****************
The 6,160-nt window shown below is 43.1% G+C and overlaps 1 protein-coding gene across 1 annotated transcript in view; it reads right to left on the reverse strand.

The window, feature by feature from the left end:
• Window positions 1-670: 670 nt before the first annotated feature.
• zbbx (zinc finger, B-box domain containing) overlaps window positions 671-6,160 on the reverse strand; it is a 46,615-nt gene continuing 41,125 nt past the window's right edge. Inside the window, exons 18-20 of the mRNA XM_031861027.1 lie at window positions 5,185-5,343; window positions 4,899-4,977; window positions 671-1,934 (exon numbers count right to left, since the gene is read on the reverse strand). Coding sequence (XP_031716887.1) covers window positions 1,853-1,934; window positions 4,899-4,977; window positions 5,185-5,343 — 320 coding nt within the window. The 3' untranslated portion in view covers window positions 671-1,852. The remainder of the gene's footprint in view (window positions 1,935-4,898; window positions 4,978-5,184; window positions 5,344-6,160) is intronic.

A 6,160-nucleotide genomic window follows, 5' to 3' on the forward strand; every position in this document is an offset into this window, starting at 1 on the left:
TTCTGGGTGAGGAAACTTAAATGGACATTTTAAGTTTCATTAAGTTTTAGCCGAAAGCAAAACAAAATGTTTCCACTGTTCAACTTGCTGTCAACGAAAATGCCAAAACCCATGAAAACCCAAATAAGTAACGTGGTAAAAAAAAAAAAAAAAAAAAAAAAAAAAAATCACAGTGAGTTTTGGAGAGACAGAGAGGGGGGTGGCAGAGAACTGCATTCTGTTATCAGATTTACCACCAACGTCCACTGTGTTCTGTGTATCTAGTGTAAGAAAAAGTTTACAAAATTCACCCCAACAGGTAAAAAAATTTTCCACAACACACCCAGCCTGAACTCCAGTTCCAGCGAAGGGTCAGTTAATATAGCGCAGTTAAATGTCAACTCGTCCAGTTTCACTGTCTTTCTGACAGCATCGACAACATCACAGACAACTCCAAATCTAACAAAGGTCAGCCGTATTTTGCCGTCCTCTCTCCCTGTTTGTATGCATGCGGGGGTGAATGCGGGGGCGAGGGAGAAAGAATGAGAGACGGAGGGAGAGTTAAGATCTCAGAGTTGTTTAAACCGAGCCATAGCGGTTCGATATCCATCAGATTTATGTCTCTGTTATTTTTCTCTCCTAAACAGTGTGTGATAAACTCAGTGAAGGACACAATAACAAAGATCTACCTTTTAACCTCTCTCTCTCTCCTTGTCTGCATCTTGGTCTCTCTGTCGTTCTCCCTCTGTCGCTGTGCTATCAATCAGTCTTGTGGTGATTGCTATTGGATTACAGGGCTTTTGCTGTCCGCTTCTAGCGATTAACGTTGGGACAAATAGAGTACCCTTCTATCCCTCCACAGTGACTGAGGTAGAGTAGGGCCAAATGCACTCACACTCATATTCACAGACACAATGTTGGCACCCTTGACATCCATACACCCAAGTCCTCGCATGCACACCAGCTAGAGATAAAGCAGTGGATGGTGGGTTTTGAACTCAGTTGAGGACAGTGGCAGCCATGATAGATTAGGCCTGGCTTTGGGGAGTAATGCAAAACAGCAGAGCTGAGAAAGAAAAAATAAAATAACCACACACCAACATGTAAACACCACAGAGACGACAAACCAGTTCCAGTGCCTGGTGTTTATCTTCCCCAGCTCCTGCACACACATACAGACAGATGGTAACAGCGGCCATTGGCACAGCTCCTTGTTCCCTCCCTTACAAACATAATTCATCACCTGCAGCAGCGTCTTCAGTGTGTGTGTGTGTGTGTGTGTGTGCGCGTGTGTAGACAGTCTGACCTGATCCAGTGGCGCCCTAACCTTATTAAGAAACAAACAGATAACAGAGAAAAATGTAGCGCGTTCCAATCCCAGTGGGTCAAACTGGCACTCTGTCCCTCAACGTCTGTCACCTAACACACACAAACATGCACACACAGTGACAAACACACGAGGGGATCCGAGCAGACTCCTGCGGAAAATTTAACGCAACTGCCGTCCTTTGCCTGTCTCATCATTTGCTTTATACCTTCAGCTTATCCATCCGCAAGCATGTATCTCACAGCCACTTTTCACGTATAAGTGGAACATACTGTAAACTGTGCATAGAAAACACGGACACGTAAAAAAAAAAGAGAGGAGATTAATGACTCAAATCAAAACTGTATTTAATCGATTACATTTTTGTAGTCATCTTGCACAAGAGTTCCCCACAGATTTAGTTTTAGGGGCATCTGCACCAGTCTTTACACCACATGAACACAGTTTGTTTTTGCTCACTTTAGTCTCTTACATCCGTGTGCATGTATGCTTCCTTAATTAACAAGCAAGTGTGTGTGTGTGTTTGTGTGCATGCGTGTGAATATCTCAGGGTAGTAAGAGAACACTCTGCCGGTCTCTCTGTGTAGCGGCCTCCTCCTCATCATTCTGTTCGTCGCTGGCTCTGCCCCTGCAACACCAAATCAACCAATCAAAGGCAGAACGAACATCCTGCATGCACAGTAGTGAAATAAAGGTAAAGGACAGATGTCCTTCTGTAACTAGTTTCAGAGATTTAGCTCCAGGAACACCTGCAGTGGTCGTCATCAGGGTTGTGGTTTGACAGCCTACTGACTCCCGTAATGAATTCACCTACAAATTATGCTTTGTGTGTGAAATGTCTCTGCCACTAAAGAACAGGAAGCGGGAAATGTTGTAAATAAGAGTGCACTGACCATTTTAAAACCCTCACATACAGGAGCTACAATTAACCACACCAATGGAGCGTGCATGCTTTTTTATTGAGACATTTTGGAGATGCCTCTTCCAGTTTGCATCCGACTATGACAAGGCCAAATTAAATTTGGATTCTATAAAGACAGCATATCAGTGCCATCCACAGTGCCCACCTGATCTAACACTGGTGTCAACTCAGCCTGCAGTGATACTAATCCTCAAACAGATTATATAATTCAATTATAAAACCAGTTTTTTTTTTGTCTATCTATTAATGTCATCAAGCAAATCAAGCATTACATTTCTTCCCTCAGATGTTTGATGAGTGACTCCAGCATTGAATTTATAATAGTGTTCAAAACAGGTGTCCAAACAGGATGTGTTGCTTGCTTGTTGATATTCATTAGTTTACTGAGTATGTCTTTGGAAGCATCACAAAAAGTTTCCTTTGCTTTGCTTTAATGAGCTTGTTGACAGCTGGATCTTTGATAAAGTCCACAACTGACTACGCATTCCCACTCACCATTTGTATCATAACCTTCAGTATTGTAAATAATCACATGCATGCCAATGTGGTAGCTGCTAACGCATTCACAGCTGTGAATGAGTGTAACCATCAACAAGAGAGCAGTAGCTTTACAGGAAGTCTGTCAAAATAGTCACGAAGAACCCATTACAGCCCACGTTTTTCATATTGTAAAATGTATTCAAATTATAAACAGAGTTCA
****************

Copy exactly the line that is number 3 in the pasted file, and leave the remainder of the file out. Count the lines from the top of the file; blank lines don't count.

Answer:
• Window positions 1-670: 670 nt before the first annotated feature.